Convert a Macro to an Add-in: Office Applications (Tutorial for PowerPoint)

Introduction:

I wanted to convert a PowerPoint Macro to a PowerPoint Add-in so I could use the same macro code against multiple PowerPoint presentations, regardless of them being macro-enabled or not. For my purposes I needed this done in PowerPoint however I would imagine that the steps would some what similar for Excel and Word. Outlined are the steps I followed after visits to forums and Microsoft documentation.

Step 1: Create your macro.

For purposes of this discussion I assume you already know how to create a macro. If not please refer to the further reading links below.

Step 2: Paste the code from PPTFAQ.com in your Powerpoint: to create the tool bars. They have provided a piece of code which creates the tool bar and calls a function called Button1() to allow for testing. [please find the code at PPTFAQ.com]. All you need to do is edit the Button1() and replace with the function you would like called when the button is clicked on the toolbar.

Step 3: Create a Self-Signed Digital Certificate with the SelfCert.exe in the office folder under program files. This allows your macro to run as a trusted source, by letting the computer know that the code was written by you. Should you require your eventual add-in to be run on multiple PC’s you can either generate a self-cert for every PC (lots of effort), decrease the security setting (not recommended) to run untrusted macro’s or purchase a digital certificate to allow for your add-in to be distributed.

Step 4: Go to tools in your PowerPoint document, under Visual Basic code and select from the Tools menu, digital certificate.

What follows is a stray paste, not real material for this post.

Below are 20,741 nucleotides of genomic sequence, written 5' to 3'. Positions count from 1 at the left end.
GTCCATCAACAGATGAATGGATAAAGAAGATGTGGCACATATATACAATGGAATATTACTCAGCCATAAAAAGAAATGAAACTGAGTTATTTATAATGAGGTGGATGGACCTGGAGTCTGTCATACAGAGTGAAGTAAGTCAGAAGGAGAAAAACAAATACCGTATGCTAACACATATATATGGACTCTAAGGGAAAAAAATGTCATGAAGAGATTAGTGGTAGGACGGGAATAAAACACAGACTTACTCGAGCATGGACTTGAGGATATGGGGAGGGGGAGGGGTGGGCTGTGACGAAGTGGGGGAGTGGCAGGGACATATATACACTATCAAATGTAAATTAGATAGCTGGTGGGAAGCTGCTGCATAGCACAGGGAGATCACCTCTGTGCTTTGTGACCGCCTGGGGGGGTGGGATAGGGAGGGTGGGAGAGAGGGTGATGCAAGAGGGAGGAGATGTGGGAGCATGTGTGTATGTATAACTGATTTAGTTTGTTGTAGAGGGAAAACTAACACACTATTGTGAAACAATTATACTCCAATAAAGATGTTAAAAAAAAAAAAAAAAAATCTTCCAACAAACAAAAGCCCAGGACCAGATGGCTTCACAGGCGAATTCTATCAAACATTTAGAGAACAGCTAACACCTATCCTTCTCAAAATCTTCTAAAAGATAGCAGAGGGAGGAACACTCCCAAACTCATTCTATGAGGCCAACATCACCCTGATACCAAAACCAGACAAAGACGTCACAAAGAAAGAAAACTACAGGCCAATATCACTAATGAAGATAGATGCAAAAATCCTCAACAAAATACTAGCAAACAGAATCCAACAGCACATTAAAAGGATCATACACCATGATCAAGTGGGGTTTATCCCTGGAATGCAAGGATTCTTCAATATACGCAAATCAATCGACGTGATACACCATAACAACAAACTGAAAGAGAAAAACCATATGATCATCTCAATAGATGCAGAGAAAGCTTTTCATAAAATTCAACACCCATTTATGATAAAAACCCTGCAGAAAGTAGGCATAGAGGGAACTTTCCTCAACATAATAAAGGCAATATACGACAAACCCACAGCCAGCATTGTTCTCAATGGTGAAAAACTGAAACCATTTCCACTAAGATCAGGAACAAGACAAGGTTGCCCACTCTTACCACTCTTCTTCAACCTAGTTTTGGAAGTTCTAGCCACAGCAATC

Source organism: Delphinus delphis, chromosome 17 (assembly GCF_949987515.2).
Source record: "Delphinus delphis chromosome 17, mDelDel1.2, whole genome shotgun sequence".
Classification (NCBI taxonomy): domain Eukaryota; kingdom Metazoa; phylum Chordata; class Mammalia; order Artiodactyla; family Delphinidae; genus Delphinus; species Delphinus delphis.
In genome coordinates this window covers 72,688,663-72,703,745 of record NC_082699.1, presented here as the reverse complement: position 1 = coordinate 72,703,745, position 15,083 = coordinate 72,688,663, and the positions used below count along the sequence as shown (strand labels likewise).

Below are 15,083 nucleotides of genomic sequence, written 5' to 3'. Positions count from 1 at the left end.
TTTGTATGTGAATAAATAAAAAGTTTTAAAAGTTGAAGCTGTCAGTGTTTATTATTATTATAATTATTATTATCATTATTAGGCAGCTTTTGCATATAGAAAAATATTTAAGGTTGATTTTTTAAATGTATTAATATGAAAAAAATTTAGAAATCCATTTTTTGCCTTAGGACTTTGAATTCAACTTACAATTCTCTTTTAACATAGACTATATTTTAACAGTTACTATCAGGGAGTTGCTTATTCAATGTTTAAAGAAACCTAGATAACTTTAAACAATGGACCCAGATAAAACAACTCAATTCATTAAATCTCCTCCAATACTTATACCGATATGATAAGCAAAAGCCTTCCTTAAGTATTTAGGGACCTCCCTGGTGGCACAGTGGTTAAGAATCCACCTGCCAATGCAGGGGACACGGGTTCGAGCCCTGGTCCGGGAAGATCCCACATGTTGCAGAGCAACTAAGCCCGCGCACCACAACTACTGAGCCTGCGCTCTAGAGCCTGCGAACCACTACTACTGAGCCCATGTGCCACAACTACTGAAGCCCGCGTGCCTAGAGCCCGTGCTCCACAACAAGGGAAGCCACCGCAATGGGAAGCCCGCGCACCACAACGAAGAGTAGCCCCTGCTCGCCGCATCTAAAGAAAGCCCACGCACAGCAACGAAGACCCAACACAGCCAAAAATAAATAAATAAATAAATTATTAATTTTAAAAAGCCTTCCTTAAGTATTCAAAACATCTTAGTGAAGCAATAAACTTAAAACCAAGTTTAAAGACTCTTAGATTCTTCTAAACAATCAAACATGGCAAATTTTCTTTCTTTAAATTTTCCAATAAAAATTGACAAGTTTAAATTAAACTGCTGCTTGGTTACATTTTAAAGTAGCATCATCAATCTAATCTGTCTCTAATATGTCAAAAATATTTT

Step 5: Assign your newly created Self-Signed Digital Certificate to your code. This allows you to execute your code after you converted it to an add-in.

Step 6: Save your file as a Macro enabled Office file , for PowerPoint this is a “.pptm” file extension.

Note: You have to save your file because once you save it as an add-in you cannot edit the code anymore. 

Step 5: Now save your file as an Office add-in , example PowerPoint gives you the option to SaveAs a “.ppam” file extension.

Notice: add-ins do not get saved to your folders , they get saved in a trusted folder, in your documents/appdata (this folder is normally has the hidden attribute applied)

Step 6: Go to File, Options, Add-ins in your office application, click the drop down and select the Office application specific add-in, for example:

In PowerPoint you have “Com-in” as the default and under that is “PowerPoint add-in” this is the one you want.

Step 7: Select the “add-in” you have just saved

Step 8: Test, restart with another non-macro enabled file and see if your ribbon loads properly.

Further reading:

 

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